The approach taken by the News-Leader in its political coverage has been unique to say the least. Sunday's "investigation" of the accusations made by former Metropolitan Grill workers against Long appeared to be more of a "We're doing this story because we're being forced into it," approach, with every effort made to show that there was no story at all.
At this point, it is hard to tell what the truth is and the News-Leader's reporting only served to muddy the water because of all of the bases that were apparently left untouched.
In my critique of the newspaper's coverage Sunday, I pointed out numerous approaches that the News-Leader could have taken, including various document searches. Reporter Cory De Vera, in a response to my critique, said, "We do have several document requests pending. Many people wanted to tell me many things about the Metro Grill, and while that's all very interesting, the issue for this story was: Did someone see Billy Long there when this allegedly happened? Did Billy Long play a role in some way? Or does he just eat at a place where some times some things have gotten out of hand?"
I would be very curious to see what document requests are pending, and it would have been nice if the News-Leader had specifically stated the steps it took for its Sunday article. From Ms. DeVera's statement, it also appears the News-Leader approached the story in a fashion that I always warned young reporters against- The newspaper went into the story knowing exactly what it wanted to find and failed to follow the leads where they took them. Who are the Metro Mafia? Are these Springfield leaders who have been involved in after-hours gambling and have dallied with strippers? Have there been complaints against the establishment? Had they tracked down those leads thoroughly they would have likely discovered one way or another whether Billy Long actually did what he has been accused of doing.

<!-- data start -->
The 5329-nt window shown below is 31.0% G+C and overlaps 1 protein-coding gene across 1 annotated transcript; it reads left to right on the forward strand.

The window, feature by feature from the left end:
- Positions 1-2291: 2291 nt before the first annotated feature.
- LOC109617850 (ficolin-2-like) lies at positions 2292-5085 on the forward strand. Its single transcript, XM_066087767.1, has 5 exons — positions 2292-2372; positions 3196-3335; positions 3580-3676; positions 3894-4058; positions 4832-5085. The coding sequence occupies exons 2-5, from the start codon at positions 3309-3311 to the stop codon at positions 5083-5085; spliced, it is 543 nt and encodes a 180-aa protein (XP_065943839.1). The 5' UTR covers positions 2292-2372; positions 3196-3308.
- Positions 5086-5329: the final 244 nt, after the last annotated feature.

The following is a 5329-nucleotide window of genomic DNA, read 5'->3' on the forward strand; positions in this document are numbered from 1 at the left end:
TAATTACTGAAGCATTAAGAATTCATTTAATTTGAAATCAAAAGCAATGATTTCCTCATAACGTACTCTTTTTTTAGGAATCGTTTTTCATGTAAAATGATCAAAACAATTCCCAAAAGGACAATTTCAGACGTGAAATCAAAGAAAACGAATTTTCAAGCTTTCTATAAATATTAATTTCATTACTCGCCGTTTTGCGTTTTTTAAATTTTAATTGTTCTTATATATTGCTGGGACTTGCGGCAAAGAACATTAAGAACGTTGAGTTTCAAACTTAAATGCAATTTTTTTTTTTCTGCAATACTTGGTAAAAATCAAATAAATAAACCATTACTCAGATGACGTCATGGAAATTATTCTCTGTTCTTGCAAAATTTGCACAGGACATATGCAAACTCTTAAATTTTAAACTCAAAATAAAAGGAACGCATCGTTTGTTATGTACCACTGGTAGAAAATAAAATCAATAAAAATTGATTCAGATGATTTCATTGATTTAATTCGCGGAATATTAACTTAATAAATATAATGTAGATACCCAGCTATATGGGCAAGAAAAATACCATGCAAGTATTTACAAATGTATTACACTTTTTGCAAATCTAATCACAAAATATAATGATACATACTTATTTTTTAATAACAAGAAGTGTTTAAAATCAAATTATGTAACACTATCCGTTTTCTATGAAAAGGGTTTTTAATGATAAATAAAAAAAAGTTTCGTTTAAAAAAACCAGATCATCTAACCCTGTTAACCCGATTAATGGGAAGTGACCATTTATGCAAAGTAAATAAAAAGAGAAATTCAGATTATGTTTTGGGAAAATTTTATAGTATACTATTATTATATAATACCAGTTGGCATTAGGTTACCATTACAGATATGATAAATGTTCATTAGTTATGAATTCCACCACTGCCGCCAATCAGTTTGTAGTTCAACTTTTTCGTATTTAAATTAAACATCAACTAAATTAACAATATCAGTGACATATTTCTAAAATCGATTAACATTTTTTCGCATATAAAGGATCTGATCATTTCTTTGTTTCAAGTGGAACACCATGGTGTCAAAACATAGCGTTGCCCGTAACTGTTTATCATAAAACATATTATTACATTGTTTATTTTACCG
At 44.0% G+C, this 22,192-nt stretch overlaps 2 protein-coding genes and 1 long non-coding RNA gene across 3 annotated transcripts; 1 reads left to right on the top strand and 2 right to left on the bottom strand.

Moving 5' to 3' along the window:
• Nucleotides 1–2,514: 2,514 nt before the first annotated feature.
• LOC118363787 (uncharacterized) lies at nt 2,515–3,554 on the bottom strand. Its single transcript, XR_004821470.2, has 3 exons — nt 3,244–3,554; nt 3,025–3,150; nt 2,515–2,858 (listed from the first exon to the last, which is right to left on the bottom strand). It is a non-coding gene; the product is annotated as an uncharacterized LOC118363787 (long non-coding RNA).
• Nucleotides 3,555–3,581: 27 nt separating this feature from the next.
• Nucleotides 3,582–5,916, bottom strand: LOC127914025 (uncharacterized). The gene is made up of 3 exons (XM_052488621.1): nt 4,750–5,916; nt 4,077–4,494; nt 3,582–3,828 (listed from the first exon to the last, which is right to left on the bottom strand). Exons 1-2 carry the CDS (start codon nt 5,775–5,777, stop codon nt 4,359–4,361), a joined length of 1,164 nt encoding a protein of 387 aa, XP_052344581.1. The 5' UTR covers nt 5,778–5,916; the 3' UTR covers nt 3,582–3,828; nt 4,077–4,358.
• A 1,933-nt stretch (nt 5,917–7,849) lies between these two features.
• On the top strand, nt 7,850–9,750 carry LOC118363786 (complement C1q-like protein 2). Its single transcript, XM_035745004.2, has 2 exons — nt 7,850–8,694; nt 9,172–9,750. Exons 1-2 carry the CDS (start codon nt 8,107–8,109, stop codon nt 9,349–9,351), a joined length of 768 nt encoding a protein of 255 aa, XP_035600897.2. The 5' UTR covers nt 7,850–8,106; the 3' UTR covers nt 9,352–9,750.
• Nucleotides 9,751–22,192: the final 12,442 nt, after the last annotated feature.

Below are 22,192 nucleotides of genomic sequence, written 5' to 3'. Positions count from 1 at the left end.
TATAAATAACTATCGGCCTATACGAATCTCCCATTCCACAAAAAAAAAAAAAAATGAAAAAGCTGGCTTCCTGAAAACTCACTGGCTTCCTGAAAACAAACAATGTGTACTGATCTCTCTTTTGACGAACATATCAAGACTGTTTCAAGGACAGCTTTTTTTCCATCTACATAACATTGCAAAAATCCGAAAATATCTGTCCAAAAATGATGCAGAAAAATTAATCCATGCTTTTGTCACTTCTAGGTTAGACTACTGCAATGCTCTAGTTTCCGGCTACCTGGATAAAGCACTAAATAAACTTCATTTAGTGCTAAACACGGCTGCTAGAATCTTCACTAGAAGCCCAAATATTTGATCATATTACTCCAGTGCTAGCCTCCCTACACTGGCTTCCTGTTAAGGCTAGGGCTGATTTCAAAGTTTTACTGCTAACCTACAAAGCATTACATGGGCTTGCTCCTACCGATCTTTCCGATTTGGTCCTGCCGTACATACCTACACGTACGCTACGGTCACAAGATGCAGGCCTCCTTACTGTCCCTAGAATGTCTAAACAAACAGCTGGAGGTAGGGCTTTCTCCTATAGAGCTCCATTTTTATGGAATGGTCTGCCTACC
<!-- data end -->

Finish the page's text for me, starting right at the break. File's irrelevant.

As interesting as the stripper story has been, I was more concerned with another statement Ms. De Vera made in her response to my critique. I had noted that at no point had the News-Leader addressed the apparent differences between the "Fed Up" Billy Long of primary lore and the Billy Long who accepts sizable campaign contributions from Halliburton, Exxon Mobil, and other traditional. business-as-usual sources:
"I was working on a campaign finance story and on some issue stories when the Eckersley commercial was released. That made a story about these allegations a higher priority."
Whatever happened to a daily newspaper providing timely news coverage? Billy Long's campaign filed
its quarterly report Oct. 15. How long does it take to go through an easily accessible public document, write who contributed to Long, and call him and ask about it.
The Seventh District Congressional race is an important one. I would have hoped that it would be treated as such by the biggest newspaper in the district.